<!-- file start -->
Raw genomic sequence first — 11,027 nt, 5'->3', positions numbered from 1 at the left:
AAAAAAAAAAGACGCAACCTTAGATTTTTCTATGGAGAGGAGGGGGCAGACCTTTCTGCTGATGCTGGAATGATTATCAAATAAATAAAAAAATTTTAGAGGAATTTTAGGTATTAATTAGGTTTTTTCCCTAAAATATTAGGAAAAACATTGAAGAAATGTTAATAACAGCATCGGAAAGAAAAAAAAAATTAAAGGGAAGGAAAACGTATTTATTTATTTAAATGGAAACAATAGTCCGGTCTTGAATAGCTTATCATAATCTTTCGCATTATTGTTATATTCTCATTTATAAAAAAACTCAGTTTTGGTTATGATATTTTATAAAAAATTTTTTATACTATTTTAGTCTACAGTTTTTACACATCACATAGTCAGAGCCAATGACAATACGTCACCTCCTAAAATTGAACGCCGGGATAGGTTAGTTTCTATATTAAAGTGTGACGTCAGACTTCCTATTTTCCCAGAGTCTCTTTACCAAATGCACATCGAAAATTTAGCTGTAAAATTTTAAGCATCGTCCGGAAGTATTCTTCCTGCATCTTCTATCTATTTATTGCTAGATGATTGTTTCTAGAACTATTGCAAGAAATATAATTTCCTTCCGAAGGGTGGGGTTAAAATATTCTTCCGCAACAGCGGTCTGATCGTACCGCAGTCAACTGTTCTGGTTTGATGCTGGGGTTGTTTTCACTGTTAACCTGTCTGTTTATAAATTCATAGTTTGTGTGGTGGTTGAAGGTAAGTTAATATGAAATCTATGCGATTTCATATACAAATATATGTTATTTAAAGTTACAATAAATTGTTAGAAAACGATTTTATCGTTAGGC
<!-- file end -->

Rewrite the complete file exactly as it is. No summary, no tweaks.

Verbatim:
Raw genomic sequence first — 11,027 nt, 5'->3', positions numbered from 1 at the left:
AAAAAAAAAAGACGCAACCTTAGATTTTTCTATGGAGAGGAGGGGGCAGACCTTTCTGCTGATGCTGGAATGATTATCAAATAAATAAAAAAATTTTAGAGGAATTTTAGGTATTAATTAGGTTTTTTCCCTAAAATATTAGGAAAAACATTGAAGAAATGTTAATAACAGCATCGGAAAGAAAAAAAAAATTAAAGGGAAGGAAAACGTATTTATTTATTTAAATGGAAACAATAGTCCGGTCTTGAATAGCTTATCATAATCTTTCGCATTATTGTTATATTCTCATTTATAAAAAAACTCAGTTTTGGTTATGATATTTTATAAAAAATTTTTTATACTATTTTAGTCTACAGTTTTTACACATCACATAGTCAGAGCCAATGACAATACGTCACCTCCTAAAATTGAACGCCGGGATAGGTTAGTTTCTATATTAAAGTGTGACGTCAGACTTCCTATTTTCCCAGAGTCTCTTTACCAAATGCACATCGAAAATTTAGCTGTAAAATTTTAAGCATCGTCCGGAAGTATTCTTCCTGCATCTTCTATCTATTTATTGCTAGATGATTGTTTCTAGAACTATTGCAAGAAATATAATTTCCTTCCGAAGGGTGGGGTTAAAATATTCTTCCGCAACAGCGGTCTGATCGTACCGCAGTCAACTGTTCTGGTTTGATGCTGGGGTTGTTTTCACTGTTAACCTGTCTGTTTATAAATTCATAGTTTGTGTGGTGGTTGAAGGTAAGTTAATATGAAATCTATGCGATTTCATATACAAATATATGTTATTTAAAGTTACAATAAATTGTTAGAAAACGATTTTATCGTTAGGC